No Nurse is an Atheist

Nursing is a profession that requires a lot from those who work in it. A good nurse must be motivated, empathetic, kind, and compassionate. They must also possess a level of spiritual fortitude to remain productive in this line of work. In fact, many nurses rely on a faith system to lead them in their work and guide them to success. Spirituality and religion are almost necessities to surviving the difficulties that nursing presents. Atheism, then, is a belief system that is rare in the nursing world. Read on for more information about the role of religion in nursing and healthcare.

How Religion Helps

A belief in God or other higher power allows nurses to become better at their work. This spiritual support system provides a strong foundation to help nurses withstand the challenges and setbacks they will certainly face. There are certain elements of religion and spirituality that are particularly useful in helping nurses thrive in the industry, much more so than their atheistic counterparts. Here’s how religion helps.

Belief in a Higher Power

The belief in a higher power is what sets many people apart. Nurses benefit from this belief because it allows them a spiritual backup for when their own faculties fail. Challenging times will occur for everyone and atheists simply don’t have that assurance that there is a powerful being supporting them from behind the scenes. Belief in God is what allows many nurses to carry on in the face of everyday obstacles.

Belief in Life After Death

Those working in the medical field, especially nurses, are no strangers to pain, suffering, and death. It is a difficult thing to watch people you have cared for and cared about pass away. However, for a believing nurse, death is not the end but merely a transition to the next phase of eternal life. One thing that all major religions have in common is the belief that something happens after we die, whatever it may be. For Christians, there is Heaven. For Buddhists, there is reincarnation.

Whatever the spiritual belief system teaches, there is certainly more after death. Believing nurses, then, are much more able to cope with the tragedy of death by having that assurance that the patient is no longer in pain but is receiving their eternal reward for their life. In essence, spiritual belief can take away the sting of witnessing death. Without this assurance, nursing would be too hard to bear.


Every major religion has some sort of instruction on how to treat fellow human beings, and they generally agree that compassion and kindness are the best ways to go about it. Indeed, the Golden Rule of “do unto others” is reiterated in several different belief systems. While being compassionate is not exclusive to the religious, atheists certainly do not have the same good examples or written instruction on how one should act. Christians use Jesus Christ as an example of how to be loving to others, especially those that we do not understand. Mother Theresa is another wonderful example of how compassion can be shared with others. Other religions have even more examples in scripture and real life for how followers should treat others.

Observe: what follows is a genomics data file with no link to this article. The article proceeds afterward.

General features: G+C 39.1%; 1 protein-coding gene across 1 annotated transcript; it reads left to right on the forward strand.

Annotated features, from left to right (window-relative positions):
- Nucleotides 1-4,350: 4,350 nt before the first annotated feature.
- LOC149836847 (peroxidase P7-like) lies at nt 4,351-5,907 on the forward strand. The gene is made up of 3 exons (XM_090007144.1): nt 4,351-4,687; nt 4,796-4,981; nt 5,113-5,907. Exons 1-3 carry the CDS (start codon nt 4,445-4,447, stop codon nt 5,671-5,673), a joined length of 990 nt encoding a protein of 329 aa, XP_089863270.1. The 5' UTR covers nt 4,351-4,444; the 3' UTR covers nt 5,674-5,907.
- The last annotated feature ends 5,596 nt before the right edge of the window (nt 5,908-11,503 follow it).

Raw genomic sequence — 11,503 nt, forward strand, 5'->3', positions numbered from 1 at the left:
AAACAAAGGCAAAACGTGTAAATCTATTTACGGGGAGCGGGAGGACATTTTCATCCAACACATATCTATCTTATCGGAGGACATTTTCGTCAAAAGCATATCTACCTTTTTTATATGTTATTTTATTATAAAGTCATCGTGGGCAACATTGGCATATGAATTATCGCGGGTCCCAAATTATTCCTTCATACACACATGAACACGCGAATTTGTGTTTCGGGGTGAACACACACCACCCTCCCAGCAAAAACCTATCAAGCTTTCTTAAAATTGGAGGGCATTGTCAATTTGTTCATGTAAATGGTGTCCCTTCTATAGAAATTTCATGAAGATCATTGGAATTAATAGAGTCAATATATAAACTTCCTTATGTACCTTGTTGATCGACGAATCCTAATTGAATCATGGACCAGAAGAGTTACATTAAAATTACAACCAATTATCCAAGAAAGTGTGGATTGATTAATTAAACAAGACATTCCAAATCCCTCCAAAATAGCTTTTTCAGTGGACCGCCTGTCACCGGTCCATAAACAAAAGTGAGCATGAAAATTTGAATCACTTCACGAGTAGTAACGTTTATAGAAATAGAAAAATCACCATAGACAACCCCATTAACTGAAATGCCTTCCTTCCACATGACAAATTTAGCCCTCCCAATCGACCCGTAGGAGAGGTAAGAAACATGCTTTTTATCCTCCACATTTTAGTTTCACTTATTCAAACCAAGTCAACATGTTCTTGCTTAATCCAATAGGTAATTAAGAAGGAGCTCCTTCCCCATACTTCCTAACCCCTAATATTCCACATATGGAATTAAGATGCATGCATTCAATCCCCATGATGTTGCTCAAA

In nursing this is of the utmost importance. Having compassion for patients is essential for being a great nurse. Indeed, “compassionate care” is one of the very basic expectations of those that participate in the profession.

Spiritual Self-Care

One thing that many nurses fail to do well in is self-care. Nursing is a demanding field that often leaves people drained, tired, and burned out. Because religious people often hold to certain moral standards, their level of self-care is much more productive. While non-believers may resort to alcohol, drugs, food, or other unhealthy addictions to help them cope, believers turn to God for support and commit to spiritual self-care as a way of managing stress and pressure. Attending church services, volunteering, working with youth, reading scripture, and praying for strength are all healthy activities that offer spiritual nurses the strength and self-care they need to handle their work demands.

Strength Through Community

There’s no denying that community can offer a huge support for anyone who is struggling. There are support groups for alcohol and drug addiction, weight loss, mental health – churches offer a built-in community of likeminded people who are bound to respect and support other members. While it is not impossible to find a supportive community outside of religion, many atheists struggle to find a group with whom they share goals, beliefs, and standards. It is this spiritual strength that is offered through religious community that helps keeps nurses going when they struggle with burnout or fatigue.

Atheists as a Rarity

While it’s not impossible to have atheists in the nursing community, it is rare. Religion, or even an informal belief system or spirituality, offers so much support and knowledge that nurses can use to benefit both themselves and their patients.

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